• Relative to armored shorelines, natural shorelines retain valuable habitats for macroinvertebrates and other coastal biota. (peerj.com)
  • Armoring removal is targeted as a viable option for restoring some habitat functions, but few assessments of coastal biota response exist. (peerj.com)
  • Estimates of radiation dose rates are presented for marine biota in March-May 2011 in the coastal zone near Fukushima NPP, and in the open sea. (chernobyldatabase.com)
  • At a distance 30 km from the NPP, in the open sea the radiation doses for marine biota were much lower than those in the coastal zone near the NPP. (chernobyldatabase.com)
  • The islands contain a variety of biota (the animal and plant life in a particular area), such as the Galápagos giant tortoise, sea lions, the varieties of finches, waved albatrosses, penguins, marine iguanas, and hundreds of native plants. (icr.org)
  • Kahakai to Hohonukai: Environmental Studies of Marine Biota Using Underwater Time-Lapse Photography and Multiple Camera Arrays at Various Depths. (societyforscience.org)
  • Anthropogenic changes are altering the environmental conditions and the biota of ecosystems worldwide. (k-state.edu)
  • The aim of the book series Advances in Polar Ecology is to foster the progress in the scientific knowledge about the polar and sub-polar regions of both hemispheres by contributing to the fast and wide-ranging dissemination of novel scientific information gained from recent studies of sea, freshwater and land biota among polar researchers, environmental managers and policy makers. (springer.com)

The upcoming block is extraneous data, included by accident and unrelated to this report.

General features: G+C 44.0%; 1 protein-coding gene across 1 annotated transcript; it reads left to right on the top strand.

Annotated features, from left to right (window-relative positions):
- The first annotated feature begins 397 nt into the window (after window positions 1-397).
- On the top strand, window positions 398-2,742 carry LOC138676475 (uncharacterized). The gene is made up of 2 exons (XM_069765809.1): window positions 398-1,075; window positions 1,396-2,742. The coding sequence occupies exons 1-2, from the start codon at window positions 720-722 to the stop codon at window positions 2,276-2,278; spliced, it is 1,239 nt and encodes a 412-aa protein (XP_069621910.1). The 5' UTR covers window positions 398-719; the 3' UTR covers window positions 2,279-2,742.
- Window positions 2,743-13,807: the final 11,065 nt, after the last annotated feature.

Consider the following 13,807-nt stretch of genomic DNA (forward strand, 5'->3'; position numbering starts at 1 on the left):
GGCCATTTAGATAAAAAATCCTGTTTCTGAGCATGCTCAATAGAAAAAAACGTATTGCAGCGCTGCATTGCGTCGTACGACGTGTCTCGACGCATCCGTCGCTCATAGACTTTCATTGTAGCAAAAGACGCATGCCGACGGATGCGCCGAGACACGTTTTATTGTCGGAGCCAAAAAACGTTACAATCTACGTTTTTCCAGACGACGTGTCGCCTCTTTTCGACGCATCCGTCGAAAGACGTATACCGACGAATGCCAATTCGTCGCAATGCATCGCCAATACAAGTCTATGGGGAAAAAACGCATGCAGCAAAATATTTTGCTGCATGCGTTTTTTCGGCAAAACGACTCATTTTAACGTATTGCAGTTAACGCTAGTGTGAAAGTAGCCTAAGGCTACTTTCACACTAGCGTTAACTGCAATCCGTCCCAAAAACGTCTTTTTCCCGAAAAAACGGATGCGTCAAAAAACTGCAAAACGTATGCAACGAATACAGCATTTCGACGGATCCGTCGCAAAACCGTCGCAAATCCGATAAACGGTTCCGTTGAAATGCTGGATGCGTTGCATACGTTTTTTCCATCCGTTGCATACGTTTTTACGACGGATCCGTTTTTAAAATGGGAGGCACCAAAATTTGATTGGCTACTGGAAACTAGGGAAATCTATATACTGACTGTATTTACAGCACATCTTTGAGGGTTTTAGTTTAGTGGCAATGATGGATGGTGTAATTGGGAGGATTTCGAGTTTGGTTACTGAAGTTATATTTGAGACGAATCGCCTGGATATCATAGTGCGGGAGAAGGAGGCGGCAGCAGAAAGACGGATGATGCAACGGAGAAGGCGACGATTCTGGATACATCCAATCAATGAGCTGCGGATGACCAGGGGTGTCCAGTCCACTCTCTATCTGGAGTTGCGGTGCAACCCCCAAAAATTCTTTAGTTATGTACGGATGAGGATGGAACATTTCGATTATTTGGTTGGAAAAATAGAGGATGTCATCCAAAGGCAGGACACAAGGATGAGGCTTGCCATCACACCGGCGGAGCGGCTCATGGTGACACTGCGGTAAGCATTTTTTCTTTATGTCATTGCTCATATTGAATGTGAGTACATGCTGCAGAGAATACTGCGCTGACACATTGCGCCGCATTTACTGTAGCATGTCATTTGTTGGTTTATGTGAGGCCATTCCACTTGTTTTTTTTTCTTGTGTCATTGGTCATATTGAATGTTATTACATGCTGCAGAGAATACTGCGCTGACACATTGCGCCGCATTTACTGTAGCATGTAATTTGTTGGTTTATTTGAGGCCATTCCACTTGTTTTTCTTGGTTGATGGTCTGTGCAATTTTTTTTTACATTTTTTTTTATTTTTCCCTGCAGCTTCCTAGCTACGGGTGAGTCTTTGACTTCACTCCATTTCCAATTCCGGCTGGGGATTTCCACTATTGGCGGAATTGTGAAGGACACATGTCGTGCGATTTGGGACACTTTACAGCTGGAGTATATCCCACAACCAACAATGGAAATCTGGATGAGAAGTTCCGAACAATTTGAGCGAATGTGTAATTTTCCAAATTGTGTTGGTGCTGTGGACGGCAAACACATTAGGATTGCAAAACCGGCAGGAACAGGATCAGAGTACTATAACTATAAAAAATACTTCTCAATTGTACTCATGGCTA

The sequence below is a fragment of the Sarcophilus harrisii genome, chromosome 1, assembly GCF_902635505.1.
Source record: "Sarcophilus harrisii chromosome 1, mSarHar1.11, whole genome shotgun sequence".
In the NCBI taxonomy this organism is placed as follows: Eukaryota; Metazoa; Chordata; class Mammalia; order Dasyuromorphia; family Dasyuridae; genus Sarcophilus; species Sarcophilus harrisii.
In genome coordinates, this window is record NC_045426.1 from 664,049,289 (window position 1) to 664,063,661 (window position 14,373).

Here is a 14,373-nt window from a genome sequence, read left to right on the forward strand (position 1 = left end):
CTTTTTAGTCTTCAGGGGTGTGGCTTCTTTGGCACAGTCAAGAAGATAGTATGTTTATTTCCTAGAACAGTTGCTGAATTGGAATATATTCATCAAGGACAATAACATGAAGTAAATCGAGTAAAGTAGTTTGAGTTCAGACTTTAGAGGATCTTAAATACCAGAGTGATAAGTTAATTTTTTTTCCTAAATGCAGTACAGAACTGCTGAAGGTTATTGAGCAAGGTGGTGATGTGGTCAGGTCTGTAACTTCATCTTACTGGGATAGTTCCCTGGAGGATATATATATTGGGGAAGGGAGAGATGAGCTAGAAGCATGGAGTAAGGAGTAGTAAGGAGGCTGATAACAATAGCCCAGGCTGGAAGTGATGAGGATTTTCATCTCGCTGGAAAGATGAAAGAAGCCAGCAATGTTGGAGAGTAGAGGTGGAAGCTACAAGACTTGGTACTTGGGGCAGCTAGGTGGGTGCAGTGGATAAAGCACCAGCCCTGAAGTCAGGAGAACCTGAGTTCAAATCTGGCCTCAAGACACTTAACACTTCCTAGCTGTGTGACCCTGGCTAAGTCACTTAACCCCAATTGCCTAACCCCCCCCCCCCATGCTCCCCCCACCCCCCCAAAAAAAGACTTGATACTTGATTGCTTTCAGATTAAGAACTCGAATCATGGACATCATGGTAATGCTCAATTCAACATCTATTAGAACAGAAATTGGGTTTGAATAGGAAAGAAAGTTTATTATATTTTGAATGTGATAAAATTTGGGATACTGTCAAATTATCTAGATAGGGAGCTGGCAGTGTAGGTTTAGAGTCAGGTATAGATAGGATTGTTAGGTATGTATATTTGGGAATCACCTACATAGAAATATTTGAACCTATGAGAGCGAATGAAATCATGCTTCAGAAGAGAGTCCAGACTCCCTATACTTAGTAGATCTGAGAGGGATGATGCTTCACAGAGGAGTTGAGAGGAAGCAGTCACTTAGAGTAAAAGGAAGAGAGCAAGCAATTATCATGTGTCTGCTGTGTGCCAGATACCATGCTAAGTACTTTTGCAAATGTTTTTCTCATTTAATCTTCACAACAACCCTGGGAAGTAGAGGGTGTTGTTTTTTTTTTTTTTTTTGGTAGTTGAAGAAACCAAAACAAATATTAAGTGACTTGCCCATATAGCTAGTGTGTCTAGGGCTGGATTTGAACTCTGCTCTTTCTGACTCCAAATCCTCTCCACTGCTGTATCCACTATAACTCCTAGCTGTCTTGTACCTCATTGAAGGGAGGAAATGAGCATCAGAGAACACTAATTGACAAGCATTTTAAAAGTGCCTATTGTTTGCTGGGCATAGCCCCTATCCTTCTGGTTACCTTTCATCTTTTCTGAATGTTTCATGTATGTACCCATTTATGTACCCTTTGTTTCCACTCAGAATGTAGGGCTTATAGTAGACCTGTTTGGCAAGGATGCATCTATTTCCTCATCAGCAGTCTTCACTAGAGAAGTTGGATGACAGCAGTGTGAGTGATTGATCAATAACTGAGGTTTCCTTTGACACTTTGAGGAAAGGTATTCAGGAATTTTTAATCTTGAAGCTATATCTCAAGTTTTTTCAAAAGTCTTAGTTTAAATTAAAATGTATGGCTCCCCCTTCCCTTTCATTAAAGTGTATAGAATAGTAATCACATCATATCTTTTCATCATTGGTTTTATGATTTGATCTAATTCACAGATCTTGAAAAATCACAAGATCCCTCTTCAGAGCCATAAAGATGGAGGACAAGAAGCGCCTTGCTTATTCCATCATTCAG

• This paper deals with a method which may prove useful in evaluating the shock-load toxicity of a particular waste to the biota peculiar to a given lagoon. (purdue.edu)
  • Multiple hypotheses exist to explain the disappearance of this biota, including preservation bias , a changing environment, the advent of predators and competition from other life-forms. (wikipedia.org)
  • Topology tests were applied to compare alternative hypotheses that may explain the current distribution of Aulacorhynchus toucanets, in the context of previous hypotheses of the origin of Pantepui montane biotas. (blogspot.com)
  • For attribution, the original author(s), title, publication source (PeerJ) and either DOI or URL of the article must be cited. (peerj.com)
  • A wide variety of unique species are normal for environments around the world, but where is evidence for real, demonstrative, vertical evolution that the title of the article alludes to? (icr.org)
  • Perhaps a better, more scientific title of this article could be, "The Galápagos Islands: Laboratory of Creation's Variation. (icr.org)
  • article{Horiguchi2016DeclineII, title={Decline in intertidal biota after the 2011 Great East Japan Earthquake and Tsunami and the Fukushima nuclear disaster: field observations. (semanticscholar.org)
  • The research is outlined in a paper titled "Gregarious suspension feeding in a modular Ediacaran organism" that appears June 19 in the journal Science Advances . (phys.org)
  • This gives a wonderful spontaneous feel to the music, and Biota have made an art out of accepting and working with freak accidental effects. (forcedexposure.com)
  • Six years in the making, the visual/sonic art group Biota have finally completed their Sixth CD for ReR. (rermegacorp.com)
  • Evaluating the Effect of Industrial Wastes on Lagoon Biota HARDAM S. AZAD, Graduate Research Assistant DARRELL L. KING, Assistant Professor Department of Civil Engineering University of Missouri Columb ia, M issouri INTRODUCTION Waste-stabilization ponds or lagoons represent one of the most rapidly expanding forms of waste treatment advanced within the past fifty years. (purdue.edu)